work the mic

Recording Your Shows is a Bad Idea (Part I)

July 7th, 2014


I am an absolute tyrant about the fact that I do not want anyone recording my band's live shows. Friends and fans will tell you that I have asked them to take cameras off of their tripods, or delete recordings from their smartphones and social media pages.

Am I jerk? Am I killing my chance for free promotion? Am I alienating friends and fans? Probably. But I've got my reasons. Many musicians rush straight into recording their performances only minutes after they've learned their first chord. It's a natural inclination to want to hear how you sound. However, I believe there are some compelling reasons to leave the camera at home.


There's this idea that a recording, regardless of the equipment, the technique used, or the skill of the person doing the recording, is an objective version of what you actually sound like. That's a nice idea, unfortunately, it is total bullshit. Let me tell you why:


Let's compare sound to color, since we can't see sound. When you're listening to music in a live setting, you are absorbing a wide prism of "colors," whether you're listening to a solo instrument, or a full band. The primary color of an upright bass is beautiful on its own, but mixed with another primary - maybe a tight kick drum - you now "see" an equally pleasing secondary color. (This all assumes that the band and sound guy know what they're doing, but let's just put that aside for now.)

"A smartphone can't capture the warm fuzzies of a great performance."

The colors these instruments produce are reflected off of the walls, the ceiling, the floor, absorbed by the bodies of the audience, altered by the shape of the stage, and filtered through your highly subjective emotional and mental state. Your feelings about the music and the experience are affected by the energy of the crowd, and the charisma of the band.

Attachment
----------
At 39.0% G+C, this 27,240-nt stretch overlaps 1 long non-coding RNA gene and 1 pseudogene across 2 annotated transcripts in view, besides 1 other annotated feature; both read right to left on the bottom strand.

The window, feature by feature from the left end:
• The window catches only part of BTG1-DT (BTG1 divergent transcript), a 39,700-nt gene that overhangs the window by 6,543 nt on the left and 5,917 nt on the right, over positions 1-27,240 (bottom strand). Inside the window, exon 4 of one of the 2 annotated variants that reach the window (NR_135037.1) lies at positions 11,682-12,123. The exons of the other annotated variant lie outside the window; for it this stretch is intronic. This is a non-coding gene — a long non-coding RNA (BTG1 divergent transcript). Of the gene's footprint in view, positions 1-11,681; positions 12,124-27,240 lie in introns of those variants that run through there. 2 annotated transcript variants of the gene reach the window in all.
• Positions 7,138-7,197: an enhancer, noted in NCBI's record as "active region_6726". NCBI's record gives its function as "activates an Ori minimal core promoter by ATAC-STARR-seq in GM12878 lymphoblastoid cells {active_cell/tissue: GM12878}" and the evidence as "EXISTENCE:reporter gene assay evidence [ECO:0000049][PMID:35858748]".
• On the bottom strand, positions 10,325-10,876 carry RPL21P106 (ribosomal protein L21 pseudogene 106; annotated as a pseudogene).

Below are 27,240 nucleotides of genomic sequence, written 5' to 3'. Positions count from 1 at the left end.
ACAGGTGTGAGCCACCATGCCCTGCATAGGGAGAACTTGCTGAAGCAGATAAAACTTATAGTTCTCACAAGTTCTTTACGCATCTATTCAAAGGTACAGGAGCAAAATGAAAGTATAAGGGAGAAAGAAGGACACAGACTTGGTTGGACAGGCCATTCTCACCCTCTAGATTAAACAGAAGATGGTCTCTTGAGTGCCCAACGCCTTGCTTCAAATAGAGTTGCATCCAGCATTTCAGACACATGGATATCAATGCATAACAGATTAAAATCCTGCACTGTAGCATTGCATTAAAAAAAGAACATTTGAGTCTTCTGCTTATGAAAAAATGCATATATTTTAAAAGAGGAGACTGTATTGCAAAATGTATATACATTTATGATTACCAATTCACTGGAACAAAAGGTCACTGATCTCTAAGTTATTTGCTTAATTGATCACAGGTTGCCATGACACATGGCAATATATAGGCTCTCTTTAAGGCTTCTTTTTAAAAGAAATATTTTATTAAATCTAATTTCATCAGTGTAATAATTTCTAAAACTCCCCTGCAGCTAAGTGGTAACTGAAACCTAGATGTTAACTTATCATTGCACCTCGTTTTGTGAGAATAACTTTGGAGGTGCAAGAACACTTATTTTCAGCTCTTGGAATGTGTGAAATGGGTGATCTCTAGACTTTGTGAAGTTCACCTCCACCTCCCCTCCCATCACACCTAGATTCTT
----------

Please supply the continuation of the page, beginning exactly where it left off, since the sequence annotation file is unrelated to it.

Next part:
A smartphone will funnel that wealth of information through a mic the size of a pin, and produce a tinny, compressed, clipped xerox copy. It cannot capture the warm fuzzies of a great performance. It would be like watching your favorite movie, but you're only able to see one color... Godfather in Blue. Who wants that?


The other thing to take into account is that if you're recording in a crowd, the people around you are much closer to the mic, so their conversations and screams, the sounds of them moshing, or the sounds of them talking smack on the band, are going to compete with the sounds coming from the stage.

You'll also be introducing the handling noise from the recordist fumbling around with the device, something that drives me absolutely nuts. If you set the recording device on a table or chair, you could also be introducing a whole new form of unpleasantness as the sound bounces off of the surface and into the mic.


If you really do want to record your show, there's a gigantic difference between trusting an experienced sound tech who's familiar with your type of music, and is using a 32-channel digital rig with high end mics and preamps, as opposed to using a camcorder held by your best friend. And, if you've got a soundguy who REALLY knows what they're doing, they'll probably have the ability to throw the tracks they capture into a sound editor (like ProTools or Reaper) and work some magic on what they recorded. Generally speaking, that's the kind of thing you're used to hearing on live albums. It's a lot of work, and a lot of expensive gear. Can your little camera compete with that?

There's some additional thoughts to consider, but due to time constraints, we'll have to save that for next week.

(If you like what you've read, please share or quote freely. I appreciate your support.)